African Systems of Kinship and Marriage : Radcliffe Brown

Kinship eventuated from the primitive and most traditional societies. It has its roots in simple societies which were not so complex. Communities and social bonds are necessary attributes for kinship systems.

Introduction to Kinship

african kinship

In order understand a society, community or its culture, one should have an adequate knowledge about its past or history, but social anthropologists could not gather much information about the history of Africa in order to study its institutions. African historical records were certainly scanty and could only accumulate information of immediate past. Thereby, Social anthropologists used and focussed on research methodologies, that of comparison and analysis.  As a social scientist, the anthropologist gathers the theoretical perspective, which he gets by studying any social system.

Kinship system and marriage can be understood by the everyday social reality where individuals are living together in coordination and co-operation, maintaining social ties, which is also seen as a working and functioning system. In a more literal sense, kin a terms denotes  a relation where one is related to another in a sense that one person is descended from another, for example ( relation between a grandparent  and a grandchild), it is also called cognates or cognatic kin which means that a relation has a common ancestor, it can have lineage from both males and females. Kinship is more of a social relation between the two people. Sibling is another relation, whereby a male sibling is a brother and a female sibling is a sister. A group consisting of father, mother and children is regarded as a family and is named as the elementary family, but it is different from biological family, where usually there is a genetic relationship between the parents and children. Compound families  are such where , a widow or widower, with a child moves into a second marriage into which children are also born, in such case, terms such as step-parent and half-siblings are a result of it. Compound families are also formed, where polygynous marriages are permitted, such as a man has several wives ( more than two).This kind of families is common in Africa. Another type is called parental family, whereby a family exists of parents and their unmarried young children. Patrilineal extended family, where sons marry and bring their wives in the same household so that their children will belong to the same family. Kinship in simple terms means a connected network of the relations and relationships, it also has ordered as to differentiate between the variety of relations.  The first order involves relations in elementary family that is ( mother, father, children & relation between them). The second order involves secondary relations which are connected to the first order that is father’s father, sister’s husband, brother’s wife etc. We can progressively connect the relations to third, fourth, fifth order so on and so forth and the kinship orders can be increased by marriage of the related cognates.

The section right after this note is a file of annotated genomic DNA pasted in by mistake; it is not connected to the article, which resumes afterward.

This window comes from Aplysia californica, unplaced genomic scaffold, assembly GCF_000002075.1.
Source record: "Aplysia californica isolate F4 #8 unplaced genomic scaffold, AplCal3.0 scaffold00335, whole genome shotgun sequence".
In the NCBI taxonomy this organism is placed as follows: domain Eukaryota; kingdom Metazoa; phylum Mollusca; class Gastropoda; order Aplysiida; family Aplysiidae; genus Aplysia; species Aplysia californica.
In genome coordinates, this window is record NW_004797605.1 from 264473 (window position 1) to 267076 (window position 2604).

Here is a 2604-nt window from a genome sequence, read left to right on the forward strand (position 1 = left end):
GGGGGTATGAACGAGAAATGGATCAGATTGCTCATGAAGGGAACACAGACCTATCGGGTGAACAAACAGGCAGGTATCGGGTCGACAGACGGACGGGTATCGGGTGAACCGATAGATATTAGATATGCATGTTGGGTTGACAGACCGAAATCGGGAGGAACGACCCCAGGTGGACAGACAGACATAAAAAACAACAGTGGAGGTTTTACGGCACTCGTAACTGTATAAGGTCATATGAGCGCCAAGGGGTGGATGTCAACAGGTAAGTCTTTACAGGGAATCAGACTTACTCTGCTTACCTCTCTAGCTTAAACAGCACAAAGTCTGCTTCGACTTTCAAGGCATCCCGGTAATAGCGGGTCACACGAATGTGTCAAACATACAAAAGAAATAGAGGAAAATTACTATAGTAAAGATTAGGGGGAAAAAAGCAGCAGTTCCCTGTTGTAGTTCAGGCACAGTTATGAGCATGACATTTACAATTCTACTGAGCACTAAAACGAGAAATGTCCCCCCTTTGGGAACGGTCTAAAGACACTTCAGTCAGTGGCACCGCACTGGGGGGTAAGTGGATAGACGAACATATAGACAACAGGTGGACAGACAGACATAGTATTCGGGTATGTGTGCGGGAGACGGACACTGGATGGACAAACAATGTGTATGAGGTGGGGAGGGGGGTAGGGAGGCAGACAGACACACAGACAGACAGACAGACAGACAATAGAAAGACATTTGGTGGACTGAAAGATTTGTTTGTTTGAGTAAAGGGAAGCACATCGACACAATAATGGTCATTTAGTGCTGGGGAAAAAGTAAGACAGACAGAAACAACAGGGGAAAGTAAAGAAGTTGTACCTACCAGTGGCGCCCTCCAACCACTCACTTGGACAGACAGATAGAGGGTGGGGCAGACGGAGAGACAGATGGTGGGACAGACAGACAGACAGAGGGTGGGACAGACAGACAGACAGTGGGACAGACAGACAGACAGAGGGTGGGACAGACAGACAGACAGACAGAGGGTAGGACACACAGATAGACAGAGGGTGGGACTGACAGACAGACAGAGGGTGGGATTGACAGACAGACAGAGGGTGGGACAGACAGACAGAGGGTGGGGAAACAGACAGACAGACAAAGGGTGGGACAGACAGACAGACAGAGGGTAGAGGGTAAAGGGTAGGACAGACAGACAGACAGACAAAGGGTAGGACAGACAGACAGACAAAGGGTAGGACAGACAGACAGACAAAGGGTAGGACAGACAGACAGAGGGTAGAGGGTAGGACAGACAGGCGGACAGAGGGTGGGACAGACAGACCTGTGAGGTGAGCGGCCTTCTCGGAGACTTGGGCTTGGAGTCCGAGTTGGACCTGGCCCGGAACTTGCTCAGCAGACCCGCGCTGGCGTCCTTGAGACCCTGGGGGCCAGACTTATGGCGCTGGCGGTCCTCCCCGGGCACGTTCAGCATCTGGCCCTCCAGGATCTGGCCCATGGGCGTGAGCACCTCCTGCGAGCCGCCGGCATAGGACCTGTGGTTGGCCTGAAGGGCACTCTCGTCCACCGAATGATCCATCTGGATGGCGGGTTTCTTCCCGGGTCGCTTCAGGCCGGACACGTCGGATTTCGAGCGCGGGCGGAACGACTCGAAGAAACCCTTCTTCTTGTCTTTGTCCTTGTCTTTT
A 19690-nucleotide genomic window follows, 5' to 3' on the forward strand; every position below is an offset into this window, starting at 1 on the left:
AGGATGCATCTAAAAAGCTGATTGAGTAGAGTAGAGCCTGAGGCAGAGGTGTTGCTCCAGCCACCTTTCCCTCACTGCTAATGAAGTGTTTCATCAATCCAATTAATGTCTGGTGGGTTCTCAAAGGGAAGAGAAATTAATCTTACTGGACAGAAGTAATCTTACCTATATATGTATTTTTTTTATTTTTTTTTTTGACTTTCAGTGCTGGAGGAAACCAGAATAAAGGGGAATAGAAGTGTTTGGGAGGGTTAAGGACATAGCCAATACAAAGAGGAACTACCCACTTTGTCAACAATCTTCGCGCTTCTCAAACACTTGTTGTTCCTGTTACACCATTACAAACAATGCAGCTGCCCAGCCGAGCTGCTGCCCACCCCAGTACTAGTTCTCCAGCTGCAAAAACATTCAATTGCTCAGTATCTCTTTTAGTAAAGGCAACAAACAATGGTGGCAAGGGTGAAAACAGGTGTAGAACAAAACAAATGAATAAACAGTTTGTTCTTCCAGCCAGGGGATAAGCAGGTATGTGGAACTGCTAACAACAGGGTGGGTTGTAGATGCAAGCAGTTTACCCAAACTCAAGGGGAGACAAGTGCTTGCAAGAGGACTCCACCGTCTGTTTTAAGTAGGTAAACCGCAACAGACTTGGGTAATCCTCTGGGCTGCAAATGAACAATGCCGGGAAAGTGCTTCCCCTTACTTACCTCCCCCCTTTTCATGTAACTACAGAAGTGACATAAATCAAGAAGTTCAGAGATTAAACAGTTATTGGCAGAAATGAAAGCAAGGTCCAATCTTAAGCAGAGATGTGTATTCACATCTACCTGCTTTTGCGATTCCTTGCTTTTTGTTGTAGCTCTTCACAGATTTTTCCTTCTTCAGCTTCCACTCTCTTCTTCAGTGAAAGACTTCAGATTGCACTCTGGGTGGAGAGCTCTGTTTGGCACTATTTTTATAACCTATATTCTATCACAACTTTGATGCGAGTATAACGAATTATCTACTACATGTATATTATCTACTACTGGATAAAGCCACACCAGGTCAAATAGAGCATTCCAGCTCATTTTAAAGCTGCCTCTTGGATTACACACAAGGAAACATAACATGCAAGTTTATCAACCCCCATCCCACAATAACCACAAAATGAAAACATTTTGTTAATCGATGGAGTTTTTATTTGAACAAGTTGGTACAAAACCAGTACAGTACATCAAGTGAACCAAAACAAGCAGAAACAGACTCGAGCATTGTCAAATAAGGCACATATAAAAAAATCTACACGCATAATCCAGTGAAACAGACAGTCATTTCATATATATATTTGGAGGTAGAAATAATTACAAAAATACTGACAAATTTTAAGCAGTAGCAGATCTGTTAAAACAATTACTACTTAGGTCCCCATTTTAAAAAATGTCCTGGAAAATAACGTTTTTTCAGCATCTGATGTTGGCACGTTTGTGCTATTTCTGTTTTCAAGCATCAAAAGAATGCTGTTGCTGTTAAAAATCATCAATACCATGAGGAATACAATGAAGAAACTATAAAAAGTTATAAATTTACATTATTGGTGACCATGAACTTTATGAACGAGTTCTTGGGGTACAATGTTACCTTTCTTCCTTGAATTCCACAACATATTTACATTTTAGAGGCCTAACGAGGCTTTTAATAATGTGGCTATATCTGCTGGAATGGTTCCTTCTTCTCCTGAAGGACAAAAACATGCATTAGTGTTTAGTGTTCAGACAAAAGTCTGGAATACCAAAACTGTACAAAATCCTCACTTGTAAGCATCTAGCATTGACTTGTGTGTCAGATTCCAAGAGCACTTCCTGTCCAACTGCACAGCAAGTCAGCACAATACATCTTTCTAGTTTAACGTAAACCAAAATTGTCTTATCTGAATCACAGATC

In African kinship system, according to Morgan ‘classificatory system, where parallel cousins and cross cousins are defined. Parallel cousins are classified as cousins which are related from both the sides such as  mother’s sisters children and father’s brother children whereas ,  cross-cousins are cousins which are associated with secondary  relation such as mother’s brothers children and father’s sister children.

There is also a degree of near and distant relations where it is prohibited to marry the near cousins but is allowed to marry a cousin from a distant relation. There are certain norms, rules, and regulations in the kinship systems. An affective element is regarded as the personal behaviour attached to an emotional sentiment that is a relation between mother and child. A jural element is another, in which the relations have moral rules and duties imposed upon each other that is ( in African families husband and wife has personal rights and duties imposed upon each other).

Kinship is based on the “descent”, whereby descent is the social relation between parents and children, not the physical relation and one can trace one’s kin or descendants by going back and counting the generation that is of the great-grandparents. Agnates a term similar to cognates, where one traces back the lineage through male links of the male ancestor (a system to ordering the kins in ancient Rome). Another is matrilineal kin, which is traced back to female links of the common female ancestor.

“Sib” is an another term which is related to cognatic relations but has more of a social character. There were rules of inherited property amongst the sib.


‘MENYE’ is a term which Masai people use to denote, the father, the father’s brother and grandfather’s brother’s son with the same term. Their lineage is agnatic (descendants from the same male ancestor). There is a difference in Masai kinship system that of agnatic and other kindred relation. There are various terms used to denote different kinship relations, but the most important is of ol-e-sotwa and en-e-sotwa, which means peace or relative. There are restrictions on a marriage of the masai , that is , one should not marry with a woman in his agnatic clan and second one should not marry with near cousin, for example, mother’s sister’s daughter etc.

A stock is regarded as a  combination of tracing descendants from both male and female sides. Sibling group is regarded as a total number or  unity of brothers and sisters in a clan, but in most African tribes there is also a distinction of junior and senior brothers. In Bantu tribes, mother’s brother is also regarded s male mother (because is it in relation of mother), and fathers sister is regarded as female father ( because it is in relation of father). In African tribes, the sister takes place of the deceased wife and this is called by the term sororate and  brother takes place of the deceased man and is known as levirate.

KINSHIP AND  GENERATION